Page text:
Short exposure to an enriched environment accelerates plasticity in the barrel cortex of adult rats

V Rema, M Armstrong-James, N Jenkinson, F F Ebner

Research output: Contribution to journalArticlepeer-review

31 Citations (Scopus)


Cortical sensory neurons adapt their response properties to use and disuse of peripheral receptors in their receptive field. Changes in synaptic strength can be generated in cortex by simply altering the balance of input activity, so that a persistent bias in activity levels modifies cortical receptive field properties. Such activity-dependent plasticity in cortical cell responses occurs in rat cortex when all but two whiskers are trimmed for a period of time at any age. The up-regulation of evoked responses to the intact whiskers is first seen within 24 h in the supragranular layers [Laminar comparison of somatosensory cortical plasticity. Science 265(5180):1885-1888] and continues until a new stable state is achieved [Experience-dependent plasticity in adult rat barrel cortex. Proc Natl Acad Sci U S A 90(5):2082-2086; Armstrong-James M, Diamond ME, Ebner FF (1994) An innocuous bias in whisker use in adult rat modifies receptive fields of barrel cortex neurons. J Neurosci 14:6978-6991]. These and many other results suggest that activity-dependent changes in cortical cell responses have an accumulation threshold that can be achieved more quickly by increasing the spike rate arising from the active region of the receptive field. Here we test the hypothesis that the rate of neuronal response change can be accelerated by placing the animals in a high activity environment after whisker trimming. Test stimuli reveal an highly significant receptive field bias in response to intact and trimmed whiskers in layer IV as well as in layers II-III neurons in only 15 h after whisker trimming. Layer IV barrel cells fail to show plasticity after 15-24 h in a standard cage environment, but produce a response bias when activity is elevated by the enriched environment. We conclude that elevated activity achieves the threshold for response modification more quickly, and this, in turn, accelerates the rate of receptive field plasticity.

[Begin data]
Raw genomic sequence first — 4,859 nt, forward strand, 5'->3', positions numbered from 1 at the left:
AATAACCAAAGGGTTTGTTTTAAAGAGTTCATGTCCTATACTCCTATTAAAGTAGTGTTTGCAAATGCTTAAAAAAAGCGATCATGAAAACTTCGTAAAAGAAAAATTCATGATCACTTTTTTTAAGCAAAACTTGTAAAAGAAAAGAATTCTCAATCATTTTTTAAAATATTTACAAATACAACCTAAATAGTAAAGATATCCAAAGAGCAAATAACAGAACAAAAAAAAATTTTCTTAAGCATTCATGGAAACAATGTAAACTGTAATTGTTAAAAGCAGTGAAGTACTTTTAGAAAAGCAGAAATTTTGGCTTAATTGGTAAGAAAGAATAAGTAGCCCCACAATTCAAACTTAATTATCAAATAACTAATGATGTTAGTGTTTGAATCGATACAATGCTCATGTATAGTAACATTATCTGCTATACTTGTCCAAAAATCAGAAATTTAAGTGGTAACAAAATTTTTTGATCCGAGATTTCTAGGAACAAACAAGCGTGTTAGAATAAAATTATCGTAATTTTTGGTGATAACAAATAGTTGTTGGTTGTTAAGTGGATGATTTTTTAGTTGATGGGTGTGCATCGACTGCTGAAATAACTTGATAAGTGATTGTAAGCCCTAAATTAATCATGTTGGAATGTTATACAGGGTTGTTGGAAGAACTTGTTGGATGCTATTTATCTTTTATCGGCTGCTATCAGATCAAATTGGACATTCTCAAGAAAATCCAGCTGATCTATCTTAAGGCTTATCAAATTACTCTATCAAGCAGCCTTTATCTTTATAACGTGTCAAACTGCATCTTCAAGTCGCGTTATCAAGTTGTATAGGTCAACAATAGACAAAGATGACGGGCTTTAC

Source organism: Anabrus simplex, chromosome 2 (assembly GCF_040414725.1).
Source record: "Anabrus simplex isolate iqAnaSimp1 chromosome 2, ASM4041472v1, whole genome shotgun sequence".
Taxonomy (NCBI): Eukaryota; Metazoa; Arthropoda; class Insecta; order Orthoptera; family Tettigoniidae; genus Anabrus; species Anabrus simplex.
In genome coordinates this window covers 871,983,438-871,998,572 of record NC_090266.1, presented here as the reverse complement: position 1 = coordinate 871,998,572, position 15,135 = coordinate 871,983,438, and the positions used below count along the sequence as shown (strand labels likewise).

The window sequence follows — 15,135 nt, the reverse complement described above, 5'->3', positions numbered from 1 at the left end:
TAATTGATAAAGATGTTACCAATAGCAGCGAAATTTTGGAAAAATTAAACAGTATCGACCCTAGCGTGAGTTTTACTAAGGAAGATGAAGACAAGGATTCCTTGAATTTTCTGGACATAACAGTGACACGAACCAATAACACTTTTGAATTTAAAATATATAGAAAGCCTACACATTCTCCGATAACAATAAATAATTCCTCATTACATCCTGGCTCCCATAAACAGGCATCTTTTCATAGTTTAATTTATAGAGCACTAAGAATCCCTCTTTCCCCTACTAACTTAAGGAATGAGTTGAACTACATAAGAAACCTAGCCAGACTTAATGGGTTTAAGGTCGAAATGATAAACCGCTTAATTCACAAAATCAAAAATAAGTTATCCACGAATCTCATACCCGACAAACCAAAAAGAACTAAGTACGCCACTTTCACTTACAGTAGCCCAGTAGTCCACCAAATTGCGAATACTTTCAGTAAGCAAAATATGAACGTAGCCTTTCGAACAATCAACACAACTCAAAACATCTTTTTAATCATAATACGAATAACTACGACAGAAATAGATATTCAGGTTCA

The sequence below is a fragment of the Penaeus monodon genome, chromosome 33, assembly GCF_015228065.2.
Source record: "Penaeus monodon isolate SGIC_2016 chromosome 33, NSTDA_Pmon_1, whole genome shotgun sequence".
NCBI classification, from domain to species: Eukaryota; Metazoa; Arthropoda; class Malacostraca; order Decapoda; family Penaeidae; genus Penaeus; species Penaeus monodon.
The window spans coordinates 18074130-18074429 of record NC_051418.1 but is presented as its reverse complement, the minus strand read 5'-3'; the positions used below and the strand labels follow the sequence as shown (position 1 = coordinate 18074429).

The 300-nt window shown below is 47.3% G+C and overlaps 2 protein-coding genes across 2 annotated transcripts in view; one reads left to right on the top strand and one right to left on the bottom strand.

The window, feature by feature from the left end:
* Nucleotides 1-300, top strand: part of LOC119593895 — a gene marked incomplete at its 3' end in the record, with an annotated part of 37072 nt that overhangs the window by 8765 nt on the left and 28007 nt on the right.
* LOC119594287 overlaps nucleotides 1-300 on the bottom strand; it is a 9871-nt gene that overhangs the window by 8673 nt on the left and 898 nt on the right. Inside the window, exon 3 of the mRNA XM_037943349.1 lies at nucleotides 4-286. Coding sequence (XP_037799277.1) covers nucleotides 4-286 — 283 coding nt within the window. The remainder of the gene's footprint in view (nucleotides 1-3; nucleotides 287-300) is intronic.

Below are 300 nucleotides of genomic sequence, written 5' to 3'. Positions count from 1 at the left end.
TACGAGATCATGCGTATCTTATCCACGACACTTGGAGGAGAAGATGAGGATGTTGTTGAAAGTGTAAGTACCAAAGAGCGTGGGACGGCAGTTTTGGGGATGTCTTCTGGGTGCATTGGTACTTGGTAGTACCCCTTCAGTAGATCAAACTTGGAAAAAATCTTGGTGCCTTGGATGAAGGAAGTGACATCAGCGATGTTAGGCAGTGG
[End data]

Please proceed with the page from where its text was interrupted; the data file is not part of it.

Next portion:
Original languageEnglish
Pages (from-to)659-72
Number of pages14
Issue number2
Publication statusPublished - 30 Jun 2006


  • Action Potentials
  • Afferent Pathways
  • Animals
  • Environment, Controlled
  • Male
  • Neural Pathways
  • Neuronal Plasticity
  • Neurons
  • Physical Stimulation
  • Rats
  • Rats, Long-Evans
  • Reaction Time
  • Sensory Thresholds
  • Somatosensory Cortex
  • Synapses
  • Synaptic Transmission
  • Time Factors
  • Touch
  • Trigeminal Nerve
  • Ventral Thalamic Nuclei
  • Vibrissae
  • Journal Article
  • Research Support, N.I.H., Extramural
  • Research Support, Non-U.S. Gov't


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